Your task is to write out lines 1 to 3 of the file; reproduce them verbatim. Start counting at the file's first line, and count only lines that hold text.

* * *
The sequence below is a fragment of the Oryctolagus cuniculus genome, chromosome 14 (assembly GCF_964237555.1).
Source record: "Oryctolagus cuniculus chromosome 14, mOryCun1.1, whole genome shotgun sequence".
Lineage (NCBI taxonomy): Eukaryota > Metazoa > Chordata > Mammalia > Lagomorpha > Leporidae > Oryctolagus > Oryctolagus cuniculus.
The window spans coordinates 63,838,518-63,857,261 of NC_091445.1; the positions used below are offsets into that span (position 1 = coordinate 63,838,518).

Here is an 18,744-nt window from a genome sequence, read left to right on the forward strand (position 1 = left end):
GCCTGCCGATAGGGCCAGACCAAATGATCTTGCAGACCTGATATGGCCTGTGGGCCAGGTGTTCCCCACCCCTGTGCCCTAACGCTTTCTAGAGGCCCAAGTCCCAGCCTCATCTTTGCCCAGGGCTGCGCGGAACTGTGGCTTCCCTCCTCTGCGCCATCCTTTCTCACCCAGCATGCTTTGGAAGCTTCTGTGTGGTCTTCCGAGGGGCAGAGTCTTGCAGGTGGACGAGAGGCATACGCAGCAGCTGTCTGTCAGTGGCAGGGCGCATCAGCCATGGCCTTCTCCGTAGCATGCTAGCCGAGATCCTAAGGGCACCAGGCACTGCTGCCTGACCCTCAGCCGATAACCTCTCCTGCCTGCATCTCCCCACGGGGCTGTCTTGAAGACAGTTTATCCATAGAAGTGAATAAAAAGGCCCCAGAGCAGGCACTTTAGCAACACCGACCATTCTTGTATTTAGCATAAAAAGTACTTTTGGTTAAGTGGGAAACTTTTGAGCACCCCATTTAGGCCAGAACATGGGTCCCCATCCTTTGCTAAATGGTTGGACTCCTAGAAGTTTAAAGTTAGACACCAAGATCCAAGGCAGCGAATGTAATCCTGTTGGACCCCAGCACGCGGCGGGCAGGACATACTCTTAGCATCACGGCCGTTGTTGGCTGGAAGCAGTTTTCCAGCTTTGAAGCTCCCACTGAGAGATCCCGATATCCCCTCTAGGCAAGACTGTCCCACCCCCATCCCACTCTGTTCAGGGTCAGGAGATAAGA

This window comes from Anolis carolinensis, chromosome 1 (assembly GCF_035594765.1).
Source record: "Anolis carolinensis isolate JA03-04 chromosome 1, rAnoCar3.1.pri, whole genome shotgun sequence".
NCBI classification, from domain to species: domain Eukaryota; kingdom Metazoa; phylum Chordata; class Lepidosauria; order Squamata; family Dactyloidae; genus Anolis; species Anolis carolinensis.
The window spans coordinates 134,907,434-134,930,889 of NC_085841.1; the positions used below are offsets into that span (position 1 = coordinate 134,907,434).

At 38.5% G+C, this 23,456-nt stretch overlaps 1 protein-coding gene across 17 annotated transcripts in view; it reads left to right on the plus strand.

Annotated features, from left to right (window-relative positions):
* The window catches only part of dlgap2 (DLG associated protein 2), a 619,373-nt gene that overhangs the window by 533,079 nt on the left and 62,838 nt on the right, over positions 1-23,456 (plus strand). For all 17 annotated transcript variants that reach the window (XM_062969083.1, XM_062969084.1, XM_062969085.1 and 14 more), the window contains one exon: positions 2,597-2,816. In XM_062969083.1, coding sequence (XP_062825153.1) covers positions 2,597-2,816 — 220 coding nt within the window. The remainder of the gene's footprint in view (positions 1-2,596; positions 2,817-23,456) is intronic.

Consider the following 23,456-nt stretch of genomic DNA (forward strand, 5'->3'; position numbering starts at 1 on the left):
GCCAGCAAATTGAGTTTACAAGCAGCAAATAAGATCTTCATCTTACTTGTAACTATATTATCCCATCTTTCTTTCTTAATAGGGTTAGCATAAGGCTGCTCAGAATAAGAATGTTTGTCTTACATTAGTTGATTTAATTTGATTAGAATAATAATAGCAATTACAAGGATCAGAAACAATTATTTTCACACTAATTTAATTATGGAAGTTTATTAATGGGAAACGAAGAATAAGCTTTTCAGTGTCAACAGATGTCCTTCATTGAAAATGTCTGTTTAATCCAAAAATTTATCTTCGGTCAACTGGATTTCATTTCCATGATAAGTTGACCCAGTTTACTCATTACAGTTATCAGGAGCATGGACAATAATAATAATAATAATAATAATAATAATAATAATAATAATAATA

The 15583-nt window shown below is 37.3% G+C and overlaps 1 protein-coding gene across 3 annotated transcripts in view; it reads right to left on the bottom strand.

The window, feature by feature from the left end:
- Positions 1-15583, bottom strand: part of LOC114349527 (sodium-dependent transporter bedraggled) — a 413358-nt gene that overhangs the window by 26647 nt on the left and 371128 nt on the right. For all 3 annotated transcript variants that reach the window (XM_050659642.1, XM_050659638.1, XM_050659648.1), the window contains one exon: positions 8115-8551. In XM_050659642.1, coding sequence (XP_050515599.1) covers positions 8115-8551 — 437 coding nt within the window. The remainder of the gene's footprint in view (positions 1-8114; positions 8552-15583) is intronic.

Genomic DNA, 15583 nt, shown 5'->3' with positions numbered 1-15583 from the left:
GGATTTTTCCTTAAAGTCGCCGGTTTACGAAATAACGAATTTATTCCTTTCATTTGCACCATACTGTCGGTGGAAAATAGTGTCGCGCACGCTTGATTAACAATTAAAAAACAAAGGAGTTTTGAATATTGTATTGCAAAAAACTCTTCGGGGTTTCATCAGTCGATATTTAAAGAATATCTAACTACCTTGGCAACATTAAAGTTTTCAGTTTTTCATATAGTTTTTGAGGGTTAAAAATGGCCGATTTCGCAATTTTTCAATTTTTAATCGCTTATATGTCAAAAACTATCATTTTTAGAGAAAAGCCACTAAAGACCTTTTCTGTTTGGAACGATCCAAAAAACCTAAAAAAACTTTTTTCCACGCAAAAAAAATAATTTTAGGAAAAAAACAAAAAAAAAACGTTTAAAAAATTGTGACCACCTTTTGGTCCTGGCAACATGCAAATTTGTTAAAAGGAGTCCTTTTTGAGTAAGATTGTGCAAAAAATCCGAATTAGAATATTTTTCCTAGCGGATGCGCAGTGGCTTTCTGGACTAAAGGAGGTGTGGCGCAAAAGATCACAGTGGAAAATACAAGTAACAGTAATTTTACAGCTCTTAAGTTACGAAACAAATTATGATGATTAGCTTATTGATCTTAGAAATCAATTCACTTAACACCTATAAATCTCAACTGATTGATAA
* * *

The sequence below is a fragment of the Oryctolagus cuniculus genome, chromosome 14 (assembly GCF_964237555.1).
Source record: "Oryctolagus cuniculus chromosome 14, mOryCun1.1, whole genome shotgun sequence".
Lineage (NCBI taxonomy): Eukaryota > Metazoa > Chordata > Mammalia > Lagomorpha > Leporidae > Oryctolagus > Oryctolagus cuniculus.